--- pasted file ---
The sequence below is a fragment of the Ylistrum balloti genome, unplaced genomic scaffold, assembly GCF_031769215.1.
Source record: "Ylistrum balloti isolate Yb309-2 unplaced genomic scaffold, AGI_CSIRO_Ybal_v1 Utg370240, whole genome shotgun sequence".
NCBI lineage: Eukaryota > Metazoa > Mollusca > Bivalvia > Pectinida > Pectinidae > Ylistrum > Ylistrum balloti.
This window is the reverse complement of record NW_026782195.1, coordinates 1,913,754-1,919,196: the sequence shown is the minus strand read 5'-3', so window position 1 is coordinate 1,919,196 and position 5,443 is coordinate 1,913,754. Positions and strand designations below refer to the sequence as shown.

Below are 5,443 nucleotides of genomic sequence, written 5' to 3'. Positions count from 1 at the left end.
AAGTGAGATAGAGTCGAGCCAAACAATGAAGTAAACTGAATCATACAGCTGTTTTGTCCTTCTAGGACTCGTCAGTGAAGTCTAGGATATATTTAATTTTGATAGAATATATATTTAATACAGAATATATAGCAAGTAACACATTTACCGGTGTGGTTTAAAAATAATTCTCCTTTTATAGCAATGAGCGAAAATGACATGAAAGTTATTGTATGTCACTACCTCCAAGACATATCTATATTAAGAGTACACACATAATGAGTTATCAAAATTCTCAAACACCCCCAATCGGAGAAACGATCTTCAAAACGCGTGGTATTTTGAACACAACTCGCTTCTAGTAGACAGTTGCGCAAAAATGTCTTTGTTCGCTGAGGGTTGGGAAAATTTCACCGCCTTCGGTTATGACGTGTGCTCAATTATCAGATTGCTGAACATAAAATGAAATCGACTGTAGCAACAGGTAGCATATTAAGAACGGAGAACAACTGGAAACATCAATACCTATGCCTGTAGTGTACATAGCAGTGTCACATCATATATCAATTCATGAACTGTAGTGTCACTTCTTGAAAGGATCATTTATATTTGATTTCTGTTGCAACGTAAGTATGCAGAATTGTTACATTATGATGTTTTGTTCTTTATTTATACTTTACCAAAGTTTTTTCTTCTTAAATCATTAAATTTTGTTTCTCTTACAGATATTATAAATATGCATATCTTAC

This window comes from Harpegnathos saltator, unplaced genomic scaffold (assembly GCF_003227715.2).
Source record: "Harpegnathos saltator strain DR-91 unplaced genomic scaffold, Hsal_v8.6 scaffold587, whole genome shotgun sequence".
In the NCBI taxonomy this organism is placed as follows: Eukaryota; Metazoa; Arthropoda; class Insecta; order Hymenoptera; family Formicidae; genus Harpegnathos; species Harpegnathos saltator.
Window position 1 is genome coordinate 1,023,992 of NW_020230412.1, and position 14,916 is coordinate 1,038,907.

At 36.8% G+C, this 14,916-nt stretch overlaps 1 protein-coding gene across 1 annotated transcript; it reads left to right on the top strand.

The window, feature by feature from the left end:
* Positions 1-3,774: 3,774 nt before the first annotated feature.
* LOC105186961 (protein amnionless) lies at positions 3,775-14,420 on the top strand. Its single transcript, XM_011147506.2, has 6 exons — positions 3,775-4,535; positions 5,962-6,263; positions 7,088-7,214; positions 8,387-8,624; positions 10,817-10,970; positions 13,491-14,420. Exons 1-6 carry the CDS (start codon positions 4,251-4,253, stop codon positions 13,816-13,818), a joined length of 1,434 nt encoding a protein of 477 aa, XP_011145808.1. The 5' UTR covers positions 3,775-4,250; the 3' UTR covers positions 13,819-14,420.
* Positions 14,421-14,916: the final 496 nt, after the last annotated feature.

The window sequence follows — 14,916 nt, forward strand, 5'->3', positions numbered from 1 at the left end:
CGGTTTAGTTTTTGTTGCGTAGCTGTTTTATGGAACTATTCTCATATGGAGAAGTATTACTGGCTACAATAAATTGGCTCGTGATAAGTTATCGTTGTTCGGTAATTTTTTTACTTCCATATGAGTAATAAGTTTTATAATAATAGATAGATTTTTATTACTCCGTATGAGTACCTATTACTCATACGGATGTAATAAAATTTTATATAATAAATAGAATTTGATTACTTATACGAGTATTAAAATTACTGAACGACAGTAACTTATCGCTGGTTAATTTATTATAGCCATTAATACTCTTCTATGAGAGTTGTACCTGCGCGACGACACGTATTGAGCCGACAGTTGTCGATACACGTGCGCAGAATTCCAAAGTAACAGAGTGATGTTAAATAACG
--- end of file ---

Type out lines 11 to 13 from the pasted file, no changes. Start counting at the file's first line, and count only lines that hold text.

At 36.8% G+C, this 14,916-nt stretch overlaps 1 protein-coding gene across 1 annotated transcript; it reads left to right on the top strand.

The window, feature by feature from the left end:
* Positions 1-3,774: 3,774 nt before the first annotated feature.